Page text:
In Conversation with Simone Boon

Ahead of Simone Boon's exhbition, Dans Van Kleur, we sat down with the artist to learn more about her fascinating conceptualisation of transformation, identity and the female form. 

OTOMYS: Dans Van Kleur presents an exploration of new colours and compositions that we have not yet seen in your work to date. What has inspired this change and what is the conceptual significance of this? 

Simone Boon: Whilst creating this body of work I was more aware of how I dressed my models. Usually, this process is highly intuitive, however, within many of these works I invested an element of planning. Exploring different methods of wrapping gave way to new visual effects. I enjoyed exploring the inherent properties of each material, from the softness of silk to the crisp transparency of rice paper. The process of dressing my models, however, is still highly intuitive and organic; different materials engage with the body in ways that I cannot predict. The intricacies of this process are complex. I was inspired by the art of Japanese Kimono dressing. I was captivated by the level of thought and care that the highly skilled dresser puts into each layer. There are so many hidden layers that work to inform the final result. Every layer has a purpose. The idea that there are many layers that build to create an exterior is extremely poetic - it speaks to how people accumulate layers to form their own identity.



OTOMYS: This connection between layers and identity is extremely interesting. Can you tell us about the role of identity within your work? 


Simone Boon: As I create my images I experience feelings of wanting to hide the figure within the layers of material. I search for the right way to cover them, debating whether I reveal a hand or a finger. I think my desire to conceal the body is an attempt to protect the identity of this wraith-like figure. Removing the vulnerability that a face offers also allows the viewer to apply their own interception of the image, responding to the mystery of the blurry shapes and forms within my photographs. Here, the viewer can bring their own story to the work.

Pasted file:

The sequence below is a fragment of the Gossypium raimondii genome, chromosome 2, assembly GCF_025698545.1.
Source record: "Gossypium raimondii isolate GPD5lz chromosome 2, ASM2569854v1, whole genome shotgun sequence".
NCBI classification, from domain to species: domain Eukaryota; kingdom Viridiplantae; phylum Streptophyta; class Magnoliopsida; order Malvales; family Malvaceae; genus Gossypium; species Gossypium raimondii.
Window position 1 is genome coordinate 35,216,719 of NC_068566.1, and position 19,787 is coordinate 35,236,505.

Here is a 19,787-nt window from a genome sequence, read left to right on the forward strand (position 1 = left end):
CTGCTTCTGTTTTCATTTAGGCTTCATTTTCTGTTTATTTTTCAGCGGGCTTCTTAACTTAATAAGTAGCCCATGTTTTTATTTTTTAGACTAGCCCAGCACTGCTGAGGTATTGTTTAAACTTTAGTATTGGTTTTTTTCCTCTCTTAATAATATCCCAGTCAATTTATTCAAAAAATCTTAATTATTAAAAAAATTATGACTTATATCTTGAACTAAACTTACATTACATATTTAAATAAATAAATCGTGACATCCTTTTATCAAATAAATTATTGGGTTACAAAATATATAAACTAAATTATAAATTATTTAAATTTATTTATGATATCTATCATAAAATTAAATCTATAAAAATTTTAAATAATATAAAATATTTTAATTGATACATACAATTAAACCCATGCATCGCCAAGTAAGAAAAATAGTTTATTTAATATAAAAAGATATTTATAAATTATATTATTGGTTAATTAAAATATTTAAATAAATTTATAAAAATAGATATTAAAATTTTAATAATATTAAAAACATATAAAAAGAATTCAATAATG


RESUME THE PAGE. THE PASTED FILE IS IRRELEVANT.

I believe the world has been so focused on the concept of identity in recent years. My practice takes a more holistic approach to identity, acknowledging that identity is a highly complex network of layers, as opposed to focusing on a singular experience. 



OTOMYS: There is clearly a strong emotional depth embedded into your practice. As you stage your models for each work do you have a particular mood or emotion in mind? 


Simone Boon: As I mentioned, I have to thoughtfully consider the materials and colours that I am about to use. But what underpins all of these decisions is the emotional aspect of hiding and covering the human being, and how different materials shape the mood of this experience. These layers represent the diversity of life. As we travel through life, these layers shift and grow. I saw this with my own daughter, as she transitioned from a young adolescent to a woman. After she finished her studies in Medicine, there was a shift behind her eyes. Her experiences had changed her. She had entered maturity, and with that, new layers were formed. Within my work, we may see a suggestion of a foot or hand, but never a face. This veil of secrecy is what allows the viewer to create their own narrative. 


Within my photographic practice, I am interested in the perpetual flux of life, where time, space and place merge and are lifted above a linear concept of time. It is typically favourable to photograph people when they are young, capturing the flush and energy of their youth, without any marks of time and age. In my work, I want to express something different from the present moment. My photographs do not refer to a memento mori but rather take past, present and future along in one image. Also in my photos I want to communicate a sense of freedom; a break from preconceptions and expectations, because in the end, these cultural ideals and preconceptions are temporary and may fade with time. 



OTOMYS: What artists have inspired your practice? 


Simone Boon: An artist who inspired me a lot and still does is Christo. In his work, there is something spiritual and a birds-eye view as in his work ‘Over the River,’ in which he creates a translucent layer between heaven and the river, floating and following its stream. Which creates a hovering extra dimension it seems. I love his drawings, but last not but least, the wrappings of huge buildings. I realise this influence is found when I am wrapping my models, covering them in layers before a shoot.


I am also inspired by the art of James Turrell and Mark Rothko amongst many others. Both artists use such minimal and reductive elements to evoke the most visceral responses, playing with human perception. In my work, there is also an element of illusion. Upon first inspection, the viewer observes abstract forms, however, the longer they stare, the more they discover. There is a kind of transcendence in Rothko’s colour paintings, they seem to vibrate and float and seem to refer to what is beyond materiality. Similarly, Turrell’s installations also warp our perception of reality. To me, experiencing his work feels like being lifted above gravity, towards the sky and ultimately infinity.

Enter the Viewing Room for Dans Van Kleur HERE
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September 13, 2023